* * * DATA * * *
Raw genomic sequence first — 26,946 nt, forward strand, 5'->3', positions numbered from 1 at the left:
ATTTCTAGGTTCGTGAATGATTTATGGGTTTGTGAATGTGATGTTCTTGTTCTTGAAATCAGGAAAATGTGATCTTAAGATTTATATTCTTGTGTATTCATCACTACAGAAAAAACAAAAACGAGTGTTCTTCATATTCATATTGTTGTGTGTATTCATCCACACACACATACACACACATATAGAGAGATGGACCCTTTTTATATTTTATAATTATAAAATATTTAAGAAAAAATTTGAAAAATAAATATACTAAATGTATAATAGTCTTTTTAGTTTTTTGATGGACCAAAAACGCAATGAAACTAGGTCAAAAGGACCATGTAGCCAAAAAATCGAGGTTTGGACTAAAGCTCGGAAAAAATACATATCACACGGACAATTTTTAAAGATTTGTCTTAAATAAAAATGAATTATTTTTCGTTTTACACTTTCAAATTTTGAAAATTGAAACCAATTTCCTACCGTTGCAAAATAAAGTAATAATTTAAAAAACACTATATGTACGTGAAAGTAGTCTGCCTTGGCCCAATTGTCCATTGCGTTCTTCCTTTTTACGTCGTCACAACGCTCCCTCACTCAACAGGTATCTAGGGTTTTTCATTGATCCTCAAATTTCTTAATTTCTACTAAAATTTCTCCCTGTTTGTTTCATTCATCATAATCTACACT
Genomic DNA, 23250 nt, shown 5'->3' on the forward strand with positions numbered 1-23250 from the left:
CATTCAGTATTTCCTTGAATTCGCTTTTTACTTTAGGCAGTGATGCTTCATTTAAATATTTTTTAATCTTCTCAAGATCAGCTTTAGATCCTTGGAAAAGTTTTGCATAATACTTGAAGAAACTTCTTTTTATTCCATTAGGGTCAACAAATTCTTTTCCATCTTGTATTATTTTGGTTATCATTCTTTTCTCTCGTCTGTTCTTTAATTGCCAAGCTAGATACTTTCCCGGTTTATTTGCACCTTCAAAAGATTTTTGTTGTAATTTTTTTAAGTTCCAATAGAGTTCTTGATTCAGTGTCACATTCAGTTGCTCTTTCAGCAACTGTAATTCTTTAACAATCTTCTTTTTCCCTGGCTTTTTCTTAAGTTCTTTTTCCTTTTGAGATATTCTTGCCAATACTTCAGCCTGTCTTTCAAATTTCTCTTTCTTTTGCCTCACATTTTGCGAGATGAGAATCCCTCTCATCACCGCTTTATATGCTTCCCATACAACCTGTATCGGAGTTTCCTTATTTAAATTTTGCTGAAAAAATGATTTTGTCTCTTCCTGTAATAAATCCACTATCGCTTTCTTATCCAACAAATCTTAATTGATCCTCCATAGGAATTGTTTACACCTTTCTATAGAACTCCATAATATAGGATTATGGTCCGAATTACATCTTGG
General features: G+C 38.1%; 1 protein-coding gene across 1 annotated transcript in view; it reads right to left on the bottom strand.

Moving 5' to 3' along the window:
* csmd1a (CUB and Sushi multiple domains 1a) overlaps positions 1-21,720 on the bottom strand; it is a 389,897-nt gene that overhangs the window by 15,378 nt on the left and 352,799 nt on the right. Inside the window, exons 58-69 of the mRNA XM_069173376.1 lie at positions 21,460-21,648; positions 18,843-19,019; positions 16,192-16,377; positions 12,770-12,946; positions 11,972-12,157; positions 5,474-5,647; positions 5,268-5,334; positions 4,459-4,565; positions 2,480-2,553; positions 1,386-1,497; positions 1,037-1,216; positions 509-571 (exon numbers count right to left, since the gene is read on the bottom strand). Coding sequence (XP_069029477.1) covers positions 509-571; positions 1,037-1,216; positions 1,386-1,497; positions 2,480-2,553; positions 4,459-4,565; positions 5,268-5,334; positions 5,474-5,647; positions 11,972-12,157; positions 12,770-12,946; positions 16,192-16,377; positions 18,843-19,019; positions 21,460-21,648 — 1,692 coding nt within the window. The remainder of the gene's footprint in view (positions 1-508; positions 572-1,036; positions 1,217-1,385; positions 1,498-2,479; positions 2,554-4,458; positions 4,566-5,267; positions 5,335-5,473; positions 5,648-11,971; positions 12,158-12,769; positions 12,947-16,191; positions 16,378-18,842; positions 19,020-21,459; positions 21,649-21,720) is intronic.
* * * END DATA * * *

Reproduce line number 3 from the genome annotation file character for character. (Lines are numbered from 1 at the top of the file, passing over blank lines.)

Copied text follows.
Genomic DNA, 23250 nt, shown 5'->3' on the forward strand with positions numbered 1-23250 from the left: